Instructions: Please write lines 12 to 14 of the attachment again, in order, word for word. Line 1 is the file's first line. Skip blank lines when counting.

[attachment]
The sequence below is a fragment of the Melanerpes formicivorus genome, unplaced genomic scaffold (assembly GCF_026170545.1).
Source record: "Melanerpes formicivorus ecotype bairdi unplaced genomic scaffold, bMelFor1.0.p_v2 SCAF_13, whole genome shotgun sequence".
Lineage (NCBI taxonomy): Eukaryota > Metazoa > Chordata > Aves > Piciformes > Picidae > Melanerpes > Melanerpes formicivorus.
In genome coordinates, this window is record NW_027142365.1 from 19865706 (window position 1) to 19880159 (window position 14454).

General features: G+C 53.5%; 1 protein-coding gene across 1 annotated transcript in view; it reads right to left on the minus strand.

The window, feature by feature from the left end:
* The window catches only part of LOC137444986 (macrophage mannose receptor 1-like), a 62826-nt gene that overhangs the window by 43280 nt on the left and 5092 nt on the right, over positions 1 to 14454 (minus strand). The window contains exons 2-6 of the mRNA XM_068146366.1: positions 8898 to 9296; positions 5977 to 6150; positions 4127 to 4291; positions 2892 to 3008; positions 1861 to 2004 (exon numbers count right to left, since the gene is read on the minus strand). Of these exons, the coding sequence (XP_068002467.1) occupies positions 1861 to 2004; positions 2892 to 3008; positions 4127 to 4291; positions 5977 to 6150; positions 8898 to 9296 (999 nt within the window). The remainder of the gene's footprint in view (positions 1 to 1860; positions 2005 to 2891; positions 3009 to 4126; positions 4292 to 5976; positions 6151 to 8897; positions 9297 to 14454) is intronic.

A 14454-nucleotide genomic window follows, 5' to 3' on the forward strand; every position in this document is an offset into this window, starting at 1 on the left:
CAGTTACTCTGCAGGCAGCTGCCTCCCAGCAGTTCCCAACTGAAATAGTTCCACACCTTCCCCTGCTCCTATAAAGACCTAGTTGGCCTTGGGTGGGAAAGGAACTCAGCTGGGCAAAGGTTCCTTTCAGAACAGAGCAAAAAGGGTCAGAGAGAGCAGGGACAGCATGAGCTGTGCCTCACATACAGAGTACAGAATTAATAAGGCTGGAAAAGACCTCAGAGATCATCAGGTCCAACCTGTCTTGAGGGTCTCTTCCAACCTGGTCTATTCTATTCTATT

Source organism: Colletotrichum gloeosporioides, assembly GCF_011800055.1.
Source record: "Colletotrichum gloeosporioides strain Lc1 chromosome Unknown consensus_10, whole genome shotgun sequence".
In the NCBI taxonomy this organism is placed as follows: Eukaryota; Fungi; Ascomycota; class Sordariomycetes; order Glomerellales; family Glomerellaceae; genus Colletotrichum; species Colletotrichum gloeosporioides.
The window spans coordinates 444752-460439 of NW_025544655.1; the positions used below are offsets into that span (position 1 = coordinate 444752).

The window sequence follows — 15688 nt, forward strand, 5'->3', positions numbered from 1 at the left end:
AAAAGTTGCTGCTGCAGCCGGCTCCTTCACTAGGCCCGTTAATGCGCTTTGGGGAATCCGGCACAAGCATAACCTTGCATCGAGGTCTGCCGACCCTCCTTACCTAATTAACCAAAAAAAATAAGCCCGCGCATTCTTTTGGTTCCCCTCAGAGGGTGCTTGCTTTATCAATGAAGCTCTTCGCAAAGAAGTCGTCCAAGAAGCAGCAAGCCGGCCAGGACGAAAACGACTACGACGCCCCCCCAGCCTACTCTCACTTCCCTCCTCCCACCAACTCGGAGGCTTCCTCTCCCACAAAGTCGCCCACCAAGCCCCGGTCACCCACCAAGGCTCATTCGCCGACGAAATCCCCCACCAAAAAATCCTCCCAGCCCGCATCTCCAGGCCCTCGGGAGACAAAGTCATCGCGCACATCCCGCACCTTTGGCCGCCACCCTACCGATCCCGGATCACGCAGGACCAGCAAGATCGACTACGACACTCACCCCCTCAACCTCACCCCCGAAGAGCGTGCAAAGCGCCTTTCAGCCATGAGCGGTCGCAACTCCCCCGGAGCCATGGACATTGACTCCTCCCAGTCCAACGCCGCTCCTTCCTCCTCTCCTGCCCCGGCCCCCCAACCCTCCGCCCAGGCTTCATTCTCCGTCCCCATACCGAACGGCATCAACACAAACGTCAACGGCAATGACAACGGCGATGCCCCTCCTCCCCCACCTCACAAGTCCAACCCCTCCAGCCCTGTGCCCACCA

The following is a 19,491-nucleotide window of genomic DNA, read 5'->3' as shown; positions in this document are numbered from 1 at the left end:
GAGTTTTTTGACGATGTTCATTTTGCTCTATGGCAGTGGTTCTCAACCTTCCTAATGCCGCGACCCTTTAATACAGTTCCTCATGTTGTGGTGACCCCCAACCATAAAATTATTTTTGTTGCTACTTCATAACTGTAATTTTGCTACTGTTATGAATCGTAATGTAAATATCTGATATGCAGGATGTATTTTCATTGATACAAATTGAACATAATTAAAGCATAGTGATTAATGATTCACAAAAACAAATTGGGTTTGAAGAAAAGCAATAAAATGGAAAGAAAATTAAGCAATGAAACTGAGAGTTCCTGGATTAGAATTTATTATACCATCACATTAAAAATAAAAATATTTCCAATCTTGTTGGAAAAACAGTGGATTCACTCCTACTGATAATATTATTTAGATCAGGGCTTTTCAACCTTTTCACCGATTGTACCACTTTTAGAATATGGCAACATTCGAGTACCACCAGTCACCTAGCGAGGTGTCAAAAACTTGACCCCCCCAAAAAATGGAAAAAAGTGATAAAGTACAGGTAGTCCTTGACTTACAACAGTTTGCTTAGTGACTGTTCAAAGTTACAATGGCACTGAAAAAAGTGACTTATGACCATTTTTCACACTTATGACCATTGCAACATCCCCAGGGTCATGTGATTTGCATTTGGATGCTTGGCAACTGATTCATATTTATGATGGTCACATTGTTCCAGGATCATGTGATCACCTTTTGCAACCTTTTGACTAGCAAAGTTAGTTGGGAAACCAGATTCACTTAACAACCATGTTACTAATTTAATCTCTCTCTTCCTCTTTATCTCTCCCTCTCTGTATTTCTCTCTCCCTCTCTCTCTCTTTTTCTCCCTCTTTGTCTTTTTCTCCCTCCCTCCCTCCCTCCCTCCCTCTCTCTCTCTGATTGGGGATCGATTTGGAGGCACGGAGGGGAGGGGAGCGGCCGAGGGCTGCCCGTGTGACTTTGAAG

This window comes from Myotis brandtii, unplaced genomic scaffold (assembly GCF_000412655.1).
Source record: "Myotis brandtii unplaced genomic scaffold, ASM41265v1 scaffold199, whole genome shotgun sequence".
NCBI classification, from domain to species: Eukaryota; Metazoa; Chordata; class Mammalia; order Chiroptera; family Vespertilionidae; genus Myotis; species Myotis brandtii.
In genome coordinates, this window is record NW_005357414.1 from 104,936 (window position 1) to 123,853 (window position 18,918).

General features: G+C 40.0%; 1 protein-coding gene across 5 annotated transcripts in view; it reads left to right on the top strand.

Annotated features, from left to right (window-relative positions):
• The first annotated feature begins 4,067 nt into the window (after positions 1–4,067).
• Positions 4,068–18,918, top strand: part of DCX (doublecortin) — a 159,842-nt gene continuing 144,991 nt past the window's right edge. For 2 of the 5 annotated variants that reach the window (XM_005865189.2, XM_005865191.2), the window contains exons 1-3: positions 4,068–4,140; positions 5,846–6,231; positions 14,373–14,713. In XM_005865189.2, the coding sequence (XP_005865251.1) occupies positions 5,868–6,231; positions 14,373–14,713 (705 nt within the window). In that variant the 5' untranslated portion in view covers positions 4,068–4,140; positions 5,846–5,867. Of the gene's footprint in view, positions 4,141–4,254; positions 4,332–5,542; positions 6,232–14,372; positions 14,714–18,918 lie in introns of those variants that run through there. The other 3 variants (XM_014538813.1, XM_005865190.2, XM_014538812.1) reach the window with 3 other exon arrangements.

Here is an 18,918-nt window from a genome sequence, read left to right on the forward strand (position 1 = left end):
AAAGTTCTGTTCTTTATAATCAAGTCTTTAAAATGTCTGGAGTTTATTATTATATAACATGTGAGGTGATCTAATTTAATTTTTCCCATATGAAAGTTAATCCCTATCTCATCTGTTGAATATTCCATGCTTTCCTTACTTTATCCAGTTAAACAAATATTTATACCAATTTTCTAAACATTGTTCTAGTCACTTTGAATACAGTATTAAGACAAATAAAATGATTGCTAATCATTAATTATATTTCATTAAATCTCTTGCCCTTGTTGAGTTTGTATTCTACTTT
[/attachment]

In the NCBI taxonomy this organism is placed as follows: Eukaryota; Fungi; Ascomycota; class Sordariomycetes; order Glomerellales; family Glomerellaceae; genus Colletotrichum; species Colletotrichum gloeosporioides.
The window spans coordinates 444752-460439 of NW_025544655.1; the positions used below are offsets into that span (position 1 = coordinate 444752).

The window sequence follows — 15688 nt, forward strand, 5'->3', positions numbered from 1 at the left end: